“The total value of the carbon market grew by 11 percent in 2011, to $176 billion”, the World Bank announced this week. The occasion was the launch of the Bank’s “State and Trends of the Carbon Market 2012”. But as Oscar Reyes notes, the carbon market growth is “more spin than substance”.
The World Bank has a great deal invested in carbon markets. At a time when companies are laying off carbon traders, the World Bank has 200 full-time staff working on carbon markets. It has 15 carbon funds, worth a total of almost US$2.4 billion. The Bank claims that these funds, “have demonstrated the role market instruments can play in supporting cost-effective emission reductions and channeling mitigation finance to developing countries.”
So when the World Bank announces that carbon markets have reached an all time high of US$176 billion, it’s worth taking a closer look at the figures. Oscar Reyes points out that “The largest proportion of the ‘carbon market growth’ is accounted for by a change in how the World Bank counts the figures”. In a footnote, the Bank’s glossy new report tells us that it has changed the methodology used to calculate the value and volume of carbon trades. The explanation of the new methodology is tucked away on page 124 of the report (between the Annexes and the Acknowledgements):
Instead of using external data, however, in 2012 the authors calculated the volumes and values for 2010… The calculation resulted in higher volumes and values, particularly for EUA and secondary CER transactions. Instead of the global carbon market of US$142 billion reported in 2010, the revised calculations resulted in a global carbon market that is greater by about US$17 billion year on year (yoy). A higher value in the EUA market accounted for about US$14 billion, 80% of the difference. This year’s calculation also resulted in a secondary CER market greater by US$2 billion in 2010 yoy. The remaining differ- ence is explained by the value of the post-2012 CER transactions, not reported last year, which reached over US$1 billion in 2010.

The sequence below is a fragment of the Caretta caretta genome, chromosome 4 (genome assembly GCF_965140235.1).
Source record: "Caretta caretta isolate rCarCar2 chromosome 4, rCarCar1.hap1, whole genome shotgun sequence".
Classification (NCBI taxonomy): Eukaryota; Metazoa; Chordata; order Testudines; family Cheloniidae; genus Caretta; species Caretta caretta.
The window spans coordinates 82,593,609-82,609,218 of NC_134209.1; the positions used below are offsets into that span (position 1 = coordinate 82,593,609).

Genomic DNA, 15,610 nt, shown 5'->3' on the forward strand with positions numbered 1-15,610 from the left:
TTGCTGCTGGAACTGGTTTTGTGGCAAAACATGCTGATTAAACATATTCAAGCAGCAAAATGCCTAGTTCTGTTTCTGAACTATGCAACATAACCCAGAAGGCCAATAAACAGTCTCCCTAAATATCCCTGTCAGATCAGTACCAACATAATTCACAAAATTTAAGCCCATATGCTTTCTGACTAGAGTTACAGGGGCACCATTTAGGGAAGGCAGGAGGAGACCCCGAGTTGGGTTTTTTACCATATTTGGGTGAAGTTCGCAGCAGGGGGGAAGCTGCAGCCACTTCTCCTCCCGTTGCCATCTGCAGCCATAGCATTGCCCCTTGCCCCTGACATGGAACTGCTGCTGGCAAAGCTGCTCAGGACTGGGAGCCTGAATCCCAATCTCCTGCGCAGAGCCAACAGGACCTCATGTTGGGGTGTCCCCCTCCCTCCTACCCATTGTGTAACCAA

The carbon market did grow slightly between 2010 and 2011 with most of the increase coming from the EU Emissions Trading Scheme. But a large part of this is the result of an increase in hedging and speculative trades. “Trading volumes soared in 2011… A considerable portion of the trades is primarily motivated by hedging, portfolio adjustments, profit taking, and arbitrage,” the Bank’s report notes.
The Bank’s spin about a growing carbon market is part of an attempt to deflect attention from the shrinking primary Clean Development Mechanism market. This is the market for carbon credits bought from CDM projects, excluding the speculative further trading of these credits. In 2011, this market fell to US$990 million, the lowest since 2004:
The primary market for pre-2013 Kyoto offsets continued to decline in 2011. The volume of primary CERs (pCERs) [Certified Emission Reductions] contracted fell 27% year on year (yoy) to approximately 91 million tons of carbon dioxide equivalent (tCO2e). As a result, the total value of the primary CDM market fell by 32% yoy to US$ 990 million (€711 million).
As a graphic, things don’t look too good for the CDM:
So, the Bank massages these numbers by adding in nearly US$2 billion for forward pCERs. The Bank’s press release explains that,
“With the end of the first commitment period of the Kyoto Protocol in 2012, the value of the pre-2013 primary CER [Certified Emission Reduction], ERU [Emission Reduction Unit] and AAU [Assigned Amount Unit] markets declined once again in 2011. Not surprisingly, however, the market is starting to look beyond 2012 and consequently the post-2012 primary CDM market increased by a robust 63 percent, to US$2 billion, despite depressed prices and limited long-term-visibility.”
These are “call options on credits that are not yet issued,” Reyes explains. “Put simply, it’s counting an option to buy a credit that does not yet exist as part of the value of the CDM.” These are called ERPAs (Emission Reductions Purchase Agreements) and the Bank admits that at current price levels it’s unlikely that these options will be taken up:
“[W]ithout a brighter market outlook, it is unlikely that a substantial proportion of these post-2012 ERPAs will be exercised at the indicative prices and volumes
established in these documents.”
There’s a great deal of useful information in the World Bank’s report. The problem is the spin. The World Bank is not an honest broker. It has invested way too much in carbon markets to be able to pretend that this is anything like a neutral analysis. It is a Bank attempting to boost a sector that it stands to benefit from.
But the signs are clear to read – not only in the report’s text. The report’s cover is a staircase spiralling down and down to a small blue circle. By the time we’ve reached the bottom, it’s a long climb back. The first photograph in the report is a road going straight through a desert into the setting sun. It could, of course, be a sunrise and the image is full of the symbolism of a new dawn, but to me it looks like the Bank is inadvertently confirming that this is a report about the sunset of the carbon markets.